Leaders: Linda Burton, Kathryn Edin, David Grusky
The Supplemental Poverty Measure (SPM) reveals substantial post-1970 reductions in poverty under a constant (i.e., “anchored”) threshold, but this trend masks worrisome developments at the very bottom of the distribution. Although the overall SPM has trended downward since 1970, the SPM for households with less than half of the anchored threshold level (i.e., “deep poverty”) has remained stable since 1968. Even more worrying, the most extreme forms of poverty, such as living on less than $2 per day (per person), have in fact increased over the last two decades. The main tasks of our Poverty and Deep Poverty RG are to describe trends in poverty and deep poverty, to assess the effectiveness of current anti-poverty programs, and to examine the likely payoff to introducing new anti-poverty programs. We present a sampling of relevant projects below.
Frequent Reporting Project: Why are unemployment statistics reported monthly whereas poverty statistics are reported only once a year (and with such a long lag)? The CPI is hard at work solving this problem.
California Poverty Project: The CPI, in collaboration with the Public Policy Institute of California, issues the California Poverty Measure (CPM) annually. There are plans afoot to make it an even more powerful policy instrument.
Ending Poverty in California: Is it possible to substantially reduce poverty in California by relying entirely on evidence-based programs? It indeed is.
The National Poverty Study: The country’s one-size-fits-all poverty policy ignores the seemingly profound differences between suburban poverty, immigrant poverty, reservation poverty, rural white poverty, deindustrializing poverty, and the many other ways in which massive deprivation plays out in the U.S. The National Poverty Study, which will be the country’s first qualitative census of poverty, takes on the problem.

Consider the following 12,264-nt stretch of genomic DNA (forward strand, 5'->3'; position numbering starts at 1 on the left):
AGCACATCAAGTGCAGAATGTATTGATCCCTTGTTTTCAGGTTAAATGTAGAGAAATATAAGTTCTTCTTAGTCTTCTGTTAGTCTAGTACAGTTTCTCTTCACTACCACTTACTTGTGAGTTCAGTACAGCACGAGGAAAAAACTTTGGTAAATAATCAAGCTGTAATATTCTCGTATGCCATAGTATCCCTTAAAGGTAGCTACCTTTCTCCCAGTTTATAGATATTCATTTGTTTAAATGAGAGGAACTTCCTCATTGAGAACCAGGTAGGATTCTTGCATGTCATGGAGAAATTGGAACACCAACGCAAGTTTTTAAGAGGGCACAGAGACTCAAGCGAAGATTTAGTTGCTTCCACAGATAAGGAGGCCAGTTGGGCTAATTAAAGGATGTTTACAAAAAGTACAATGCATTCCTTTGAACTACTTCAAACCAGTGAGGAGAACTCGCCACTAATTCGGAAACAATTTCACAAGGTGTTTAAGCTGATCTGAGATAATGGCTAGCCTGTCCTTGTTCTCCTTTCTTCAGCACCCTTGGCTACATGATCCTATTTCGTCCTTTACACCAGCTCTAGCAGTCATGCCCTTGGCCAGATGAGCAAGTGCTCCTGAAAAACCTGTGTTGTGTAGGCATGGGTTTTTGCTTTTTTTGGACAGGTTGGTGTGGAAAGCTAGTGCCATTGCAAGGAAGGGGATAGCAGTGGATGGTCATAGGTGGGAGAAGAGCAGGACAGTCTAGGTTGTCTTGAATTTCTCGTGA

Income supports and deep poverty: The U.S. does not rely heavily on unconditional cash transfers in its poverty programming. Is this a mistake? The CPI is assisting Y Combinator in providing the first U.S. evidence on unconditional income support since the negative income tax experiments of the 1970s.
Disability and deep poverty: The country’s disability programs are an important anti-poverty weapon. In evaluating their effectiveness, it is important to determine whether the low employment rates among program recipients reflects an underlying (low) capacity for employment, as opposed to the labor-supply effects of the programs themselves. Although it’s long been difficult to assess such labor-supply effects, now there’s a way forward.
Evictions and deep and extreme poverty: Are evictions an important cause of deep and extreme poverty? This line of research examines the extent to which deep and extreme poverty can be reduced with a “housing first” policy that ramps up federal housing programs.
Deep poverty and TANF add-ons: The country is implicitly running hundreds of experiments on how best to structure TANF programs, but it hasn’t had the capacity to evaluate them. Are administrative data the answer?
Poverty - CPI Research
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Poverty - CPI Affiliates
|Markus Gangl||Professor for Methods of Empirical Social Research||University of Mannheim|
|Marta Tienda||Professor; Maurice P. During '22 Professor in Demographic Studies||Princeton University|
|Mary Pattillo||Professor||Northwestern University|
|Michael S. Wald||Jackson Eli Reynolds Professor of Law; Professor (by courtesy) of Education||Stanford University|
|Michael Sobel||Professor||Columbia University|
Poverty - Other Research
|The Homeless||Christopher Jencks||
The HomelessAuthor: Christopher Jencks
Publisher: Harvard University Press
|Assimilation and Stratification in the Homeownership Patterns of Racial and Ethnic Groups||Alba, Richard D. and John .R. Logan||
Assimilation and Stratification in the Homeownership Patterns of Racial and Ethnic GroupsAuthor: Alba, Richard D. and John .R. Logan
Publisher: International Migration Review
|Housing Discrimination in Metropolitan America: Explaining Changes between 1989 and 2000||Stephen L. Ross and Margery Austin Turner||
Housing Discrimination in Metropolitan America: Explaining Changes between 1989 and 2000Author: Stephen L. Ross and Margery Austin Turner
Publisher: Social Problems
|Tally's Corner: A Study of Negro Streetcorner Men||Elliot Liebow||
Tally's Corner: A Study of Negro Streetcorner MenAuthor: Elliot Liebow
Publisher: Little, Brown and Company
|Halving Global Poverty||Timothy Besley and Robin Burgess||
Halving Global PovertyAuthor: Timothy Besley and Robin Burgess
Publisher: Journal of Economic Perspectives